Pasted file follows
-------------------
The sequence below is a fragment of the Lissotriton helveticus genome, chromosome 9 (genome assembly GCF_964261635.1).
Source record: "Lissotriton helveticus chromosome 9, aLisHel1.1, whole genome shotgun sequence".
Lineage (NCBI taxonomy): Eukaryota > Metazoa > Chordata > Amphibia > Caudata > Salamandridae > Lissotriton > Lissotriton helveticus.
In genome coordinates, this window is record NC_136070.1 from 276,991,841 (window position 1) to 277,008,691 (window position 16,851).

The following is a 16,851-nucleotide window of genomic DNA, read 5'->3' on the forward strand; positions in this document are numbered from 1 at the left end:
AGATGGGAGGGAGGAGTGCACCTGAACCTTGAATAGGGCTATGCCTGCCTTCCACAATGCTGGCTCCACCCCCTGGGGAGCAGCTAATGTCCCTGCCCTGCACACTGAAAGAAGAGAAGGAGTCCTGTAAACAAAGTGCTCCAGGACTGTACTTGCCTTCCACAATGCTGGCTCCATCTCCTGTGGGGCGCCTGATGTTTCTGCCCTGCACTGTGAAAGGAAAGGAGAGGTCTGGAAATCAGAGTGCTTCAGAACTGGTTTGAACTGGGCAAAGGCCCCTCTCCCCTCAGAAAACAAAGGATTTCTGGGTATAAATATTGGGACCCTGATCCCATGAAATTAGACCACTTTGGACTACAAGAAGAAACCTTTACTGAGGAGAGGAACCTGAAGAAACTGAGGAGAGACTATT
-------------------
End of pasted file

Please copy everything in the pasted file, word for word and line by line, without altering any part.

The sequence below is a fragment of the Lissotriton helveticus genome, chromosome 9 (genome assembly GCF_964261635.1).
Source record: "Lissotriton helveticus chromosome 9, aLisHel1.1, whole genome shotgun sequence".
Lineage (NCBI taxonomy): Eukaryota > Metazoa > Chordata > Amphibia > Caudata > Salamandridae > Lissotriton > Lissotriton helveticus.
In genome coordinates, this window is record NC_136070.1 from 276,991,841 (window position 1) to 277,008,691 (window position 16,851).

The following is a 16,851-nucleotide window of genomic DNA, read 5'->3' on the forward strand; positions in this document are numbered from 1 at the left end:
AGATGGGAGGGAGGAGTGCACCTGAACCTTGAATAGGGCTATGCCTGCCTTCCACAATGCTGGCTCCACCCCCTGGGGAGCAGCTAATGTCCCTGCCCTGCACACTGAAAGAAGAGAAGGAGTCCTGTAAACAAAGTGCTCCAGGACTGTACTTGCCTTCCACAATGCTGGCTCCATCTCCTGTGGGGCGCCTGATGTTTCTGCCCTGCACTGTGAAAGGAAAGGAGAGGTCTGGAAATCAGAGTGCTTCAGAACTGGTTTGAACTGGGCAAAGGCCCCTCTCCCCTCAGAAAACAAAGGATTTCTGGGTATAAATATTGGGACCCTGATCCCATGAAATTAGACCACTTTGGACTACAAGAAGAAACCTTTACTGAGGAGAGGAACCTGAAGAAACTGAGGAGAGACTATT